A lovely novel, through and through, but one scene (if I had to pick) does stand out (and is quoted at this top of this post): Impressed and mildly intimidated by the beautiful women of London’s art circles, and in an attempt to join their in-crowd, Juliet perms her hair. The result is a disaster, for “[t]he perm transformed women into chic sophisticates, but Juliet is one of them” (150). To avoid “sitting in the loo and succumbing to tears” (150), she goes to the gallery, seeking support from her friends, only to find that the boys have been holding life-drawing classes without her, afraid of shocking her sensibilities. Juliet’s embarrassment, her frustration that her friends think of her as a “maiden aunt” (152), are expertly drawn—A perfect rendition of the awkward sadness of the outsider.

If you liked this, check out:

  • The Innocent Traveller (Ethel Wilson)

The Innocent Traveller

The Innocent Traveller (Ethel Wilson)

For readers 13 years and up

“But Father laid no Commands upon them. He only said, “Let them be, Mother. I hope when I die that I shall have friends in the many mansions and they won’t all think like me. Let them be.”

“The metaphors are not mixed. The drop of water, the bird, the water-glider, the dancer, the wind on the canal, and Topaz, are all different and all the same.” 

I first read this novel while in a class on Canadian fiction, and let it be known throughout the land, from sea to sea: I love it. The Innocent Traveller is the story of Topaz Edgeworth, who lives to be 100 and spends one half  of her life in England, and the other in Vancouver. There is nothing special about Topaz, and that’s the point. The fact of the matter is that she is an absolute delight, whether as a child explaining indoor plumbing to Matthew Arnold, a young woman confronting an unrequited love, a chaperoned sister embarrassing her brother at the top of the Eiffel Tower, or an older woman learning to ride a bicycle,* or as a speaker laying a smackdown on her racist friends.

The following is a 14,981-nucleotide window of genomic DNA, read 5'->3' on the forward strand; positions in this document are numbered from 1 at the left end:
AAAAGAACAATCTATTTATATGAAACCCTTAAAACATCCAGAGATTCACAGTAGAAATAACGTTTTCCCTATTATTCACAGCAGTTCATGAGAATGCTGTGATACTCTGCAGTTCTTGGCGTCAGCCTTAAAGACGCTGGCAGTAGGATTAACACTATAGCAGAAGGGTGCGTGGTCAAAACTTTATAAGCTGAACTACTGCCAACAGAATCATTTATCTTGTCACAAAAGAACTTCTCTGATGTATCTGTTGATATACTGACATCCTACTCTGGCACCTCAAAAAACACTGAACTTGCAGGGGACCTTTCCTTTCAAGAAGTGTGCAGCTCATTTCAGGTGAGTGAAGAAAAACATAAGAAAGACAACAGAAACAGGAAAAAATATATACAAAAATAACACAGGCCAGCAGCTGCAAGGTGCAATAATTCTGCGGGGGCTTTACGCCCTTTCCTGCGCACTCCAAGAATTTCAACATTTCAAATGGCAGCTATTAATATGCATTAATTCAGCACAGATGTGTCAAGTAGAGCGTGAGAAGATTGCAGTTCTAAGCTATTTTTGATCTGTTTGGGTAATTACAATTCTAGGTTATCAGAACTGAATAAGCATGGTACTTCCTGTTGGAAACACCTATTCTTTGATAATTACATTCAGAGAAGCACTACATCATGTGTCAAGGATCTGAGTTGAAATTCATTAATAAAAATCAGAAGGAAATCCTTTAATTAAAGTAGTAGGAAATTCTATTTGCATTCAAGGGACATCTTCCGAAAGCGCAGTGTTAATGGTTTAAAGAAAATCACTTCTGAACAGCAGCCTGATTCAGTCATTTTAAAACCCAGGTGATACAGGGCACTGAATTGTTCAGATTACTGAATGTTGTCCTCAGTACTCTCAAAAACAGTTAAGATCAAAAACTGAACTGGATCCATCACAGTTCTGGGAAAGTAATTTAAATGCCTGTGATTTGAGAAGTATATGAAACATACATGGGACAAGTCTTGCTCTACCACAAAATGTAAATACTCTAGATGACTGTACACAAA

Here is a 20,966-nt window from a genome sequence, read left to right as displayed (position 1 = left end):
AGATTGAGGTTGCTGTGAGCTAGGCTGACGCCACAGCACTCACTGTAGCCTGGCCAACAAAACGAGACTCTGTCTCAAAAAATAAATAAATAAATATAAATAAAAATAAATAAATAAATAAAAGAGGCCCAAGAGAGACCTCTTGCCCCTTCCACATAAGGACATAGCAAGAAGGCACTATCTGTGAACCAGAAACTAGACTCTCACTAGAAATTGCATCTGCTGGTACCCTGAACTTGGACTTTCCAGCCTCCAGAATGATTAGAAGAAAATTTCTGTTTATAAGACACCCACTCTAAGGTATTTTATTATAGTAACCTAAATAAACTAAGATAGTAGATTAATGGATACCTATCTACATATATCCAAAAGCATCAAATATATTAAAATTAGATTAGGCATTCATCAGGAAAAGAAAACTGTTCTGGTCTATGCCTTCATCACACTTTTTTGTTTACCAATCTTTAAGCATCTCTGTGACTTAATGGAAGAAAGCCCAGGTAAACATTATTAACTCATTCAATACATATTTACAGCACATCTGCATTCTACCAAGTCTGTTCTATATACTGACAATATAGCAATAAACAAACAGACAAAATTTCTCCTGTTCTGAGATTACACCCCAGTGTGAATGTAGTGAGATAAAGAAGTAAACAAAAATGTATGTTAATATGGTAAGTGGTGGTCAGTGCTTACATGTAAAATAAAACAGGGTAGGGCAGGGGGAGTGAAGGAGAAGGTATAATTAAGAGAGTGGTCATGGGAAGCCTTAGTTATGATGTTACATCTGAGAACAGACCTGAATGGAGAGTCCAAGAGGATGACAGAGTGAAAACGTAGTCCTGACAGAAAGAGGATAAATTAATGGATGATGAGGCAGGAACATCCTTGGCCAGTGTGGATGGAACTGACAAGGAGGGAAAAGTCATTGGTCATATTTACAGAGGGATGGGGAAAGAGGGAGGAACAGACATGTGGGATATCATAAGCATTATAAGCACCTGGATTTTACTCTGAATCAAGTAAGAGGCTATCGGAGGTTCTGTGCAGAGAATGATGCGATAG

Topaz Edgeworth, quite simply, is the bomb, and The Innocent Traveller not only gives us a novel’s worth of her, but also of the women of her family (including her sisters, her niece, her mother and step-mother, family friends, and her Minerva Club), the men, too, (including her devoted brother, John), and Vancouver in the first half of the twentieth-century. (Ethel Wilson, born in 1888, based this novel on her own experiences and her own relations: You can find her in the novel as Rose.)

In all seriousness, for whatever reason, I rarely cry over novels. (I mean rarely—I could count them on one hand.) This, though, was one of them. I want to quote everything, so I guess you’ll just have to go read it, and form your own opinion.

*”The bicycle intentionally fell on them both and knocked them down. This bicycle was very ill-tempered and ingenious, and was given to doing this kind of thing when possible on purpose.”

If you liked it, check out:

  • A Kind of Courage (Colleen Heffernan)
  • Swamp Angel (Ethel Wilson) — I haven’t read this one, but it is one of Wilson’s best-known novels.
  • Crackpot (Adele Wiseman) — I recommend 16+ here, friends

Pick up a pen!

  • Who in your family should be commemorated? Record their stories for yourself and for the future, and if you can talk to them about it, do!